Now after releasing their seventh studio album “Animal” this past September, Berlin is embarking on an east coast tour that starts in Asbury Park, NJ on April 30. Additional shows in Philadelphia and Hanover, MD are on the tour, with their major New York City show on May 3rd at The Cutting Room.

In anticipation of these eastern tour dates, Terri spoke with me about the history of her band, as well as the new album. She describes the new album as one that incorporates modern electronic dance music (EDM) while retaining the groundbreaking synth-electro-pop sounds and vocal qualities that initially defined Berlin. The title track was the first song co-writer and producer Derek Cannavo composed, and after listening back to it Terri states “we knew this partnership was meant to be.” The accompanying video depicts Terri in a club setting, engaging in flirtatious behavior that celebrates sensual animal sexuality. “I originally wanted as many different looking people in the video as possible,” Nunn said. “My director Chad Michael Ward helped me bring this vision to life. The youngest in the video is 19, and the oldest is 76,” she continued.

Speaking about some of her more memorable times in New York City, she recalls that “playing a show with The Thompson Twins at Radio City Music Hall was a great moment.” The New York connection remains strong on the current album as mix masters John Alicastro and Mike Lauri added their magic touch to many of the tracks. When asked if she came to New York to complete this work, she laughed and said “we did everything via email. This is the modern way now.”

Berlin’s first album in eight years, “Animal” features 12 tracks, including a wonderfully updated cover of the Jefferson Airplane classic “Somebody To Love.” This should come as no surprise to anyone who knows Terri’s history, as she has referenced that band’s legendary frontwoman Grace Slick as her single most important inspiration to become a singer.

Check out Berlin’s latest album here as well as all their upcoming tour dates.

A previously published version of this Berlin feature can be found Here at MySocialList.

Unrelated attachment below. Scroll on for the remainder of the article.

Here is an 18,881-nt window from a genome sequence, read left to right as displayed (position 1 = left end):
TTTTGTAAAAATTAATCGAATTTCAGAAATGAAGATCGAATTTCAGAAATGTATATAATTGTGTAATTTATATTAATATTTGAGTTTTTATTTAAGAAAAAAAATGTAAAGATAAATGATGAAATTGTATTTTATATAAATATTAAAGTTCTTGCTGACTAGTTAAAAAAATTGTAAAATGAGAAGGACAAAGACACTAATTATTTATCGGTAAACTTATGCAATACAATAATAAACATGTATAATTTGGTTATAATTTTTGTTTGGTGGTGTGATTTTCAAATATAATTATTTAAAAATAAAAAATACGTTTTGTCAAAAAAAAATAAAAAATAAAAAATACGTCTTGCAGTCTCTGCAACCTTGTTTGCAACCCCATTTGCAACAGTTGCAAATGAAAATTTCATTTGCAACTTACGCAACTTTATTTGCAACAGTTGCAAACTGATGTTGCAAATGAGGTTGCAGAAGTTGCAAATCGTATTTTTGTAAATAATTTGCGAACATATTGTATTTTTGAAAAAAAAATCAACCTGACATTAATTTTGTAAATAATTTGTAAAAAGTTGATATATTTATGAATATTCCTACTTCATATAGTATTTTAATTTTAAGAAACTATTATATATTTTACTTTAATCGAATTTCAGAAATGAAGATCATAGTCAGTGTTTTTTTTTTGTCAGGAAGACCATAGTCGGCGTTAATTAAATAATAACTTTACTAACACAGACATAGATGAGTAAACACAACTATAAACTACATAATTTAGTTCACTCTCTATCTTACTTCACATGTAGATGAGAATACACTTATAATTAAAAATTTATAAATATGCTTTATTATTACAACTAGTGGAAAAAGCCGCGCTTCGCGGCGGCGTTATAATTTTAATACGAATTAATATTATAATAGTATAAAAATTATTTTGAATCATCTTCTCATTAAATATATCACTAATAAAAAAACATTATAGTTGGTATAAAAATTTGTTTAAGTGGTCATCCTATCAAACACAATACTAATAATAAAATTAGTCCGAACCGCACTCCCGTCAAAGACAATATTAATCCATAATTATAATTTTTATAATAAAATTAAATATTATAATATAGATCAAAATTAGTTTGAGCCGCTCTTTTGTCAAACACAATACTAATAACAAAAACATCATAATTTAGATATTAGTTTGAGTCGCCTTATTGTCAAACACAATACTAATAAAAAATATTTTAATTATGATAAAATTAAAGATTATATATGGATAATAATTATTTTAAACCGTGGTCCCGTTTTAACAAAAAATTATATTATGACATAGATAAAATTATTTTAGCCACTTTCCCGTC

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Brooklyn dreampoppers Field Mouse prepare their first full length album “Hold Still Life” via Topshelf records. Scheduled for release on July 22, the album was co-produced by the creative forces of singer/lyricist/guitarist Rachel Browne and producer/guitarist Andrew Futral.

Splitting recording time between two noteworthy Brooklyn studios (Seaside Lounge and Let Em In) in late 2013, the mixing was handled by Kyle Gilbride (Swearin' Waxahatchee, Upset). The new tracks stay true to the band’s original dreamy guitar style while adding sonic elements like synthesizers to the mix. Heartfelt pathos can be frequently found through the combination of sweet vocal melodies and introspective lyrics. “Asteroid,” laments that “it’s a shame” how often we just “walk away” from each other. Deeper cuts like “Horizon City” shows the band expanding on preconceived notions of their overall sound, simultaneously touching on both prog and punk elements. “Bright Lights” ostensibly incorporates bittersweet feelings of longing, joy and sadness, all at the same time.  Until those tracks are released, check out the video of Field Mouse's single from one year ago, entitled "Tomorrow is Yesterday."

The band will be playing at Cameo Gallery in Brooklyn on May 26.

Field Mouse on The Deli Mag by Dave Cromwell